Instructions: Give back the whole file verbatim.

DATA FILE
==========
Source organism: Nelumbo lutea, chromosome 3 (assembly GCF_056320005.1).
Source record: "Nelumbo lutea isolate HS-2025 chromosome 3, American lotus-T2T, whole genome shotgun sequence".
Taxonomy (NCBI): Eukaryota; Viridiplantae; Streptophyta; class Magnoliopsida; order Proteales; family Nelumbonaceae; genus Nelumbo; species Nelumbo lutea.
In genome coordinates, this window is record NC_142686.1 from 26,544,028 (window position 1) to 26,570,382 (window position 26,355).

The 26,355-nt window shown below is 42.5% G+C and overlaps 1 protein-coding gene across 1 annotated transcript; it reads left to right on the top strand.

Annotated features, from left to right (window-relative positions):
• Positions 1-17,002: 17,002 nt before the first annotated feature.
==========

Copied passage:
Source organism: Nelumbo lutea, chromosome 3 (assembly GCF_056320005.1).
Source record: "Nelumbo lutea isolate HS-2025 chromosome 3, American lotus-T2T, whole genome shotgun sequence".
Taxonomy (NCBI): Eukaryota; Viridiplantae; Streptophyta; class Magnoliopsida; order Proteales; family Nelumbonaceae; genus Nelumbo; species Nelumbo lutea.
In genome coordinates, this window is record NC_142686.1 from 26,544,028 (window position 1) to 26,570,382 (window position 26,355).

The 26,355-nt window shown below is 42.5% G+C and overlaps 1 protein-coding gene across 1 annotated transcript; it reads left to right on the top strand.

Annotated features, from left to right (window-relative positions):
• Positions 1-17,002: 17,002 nt before the first annotated feature.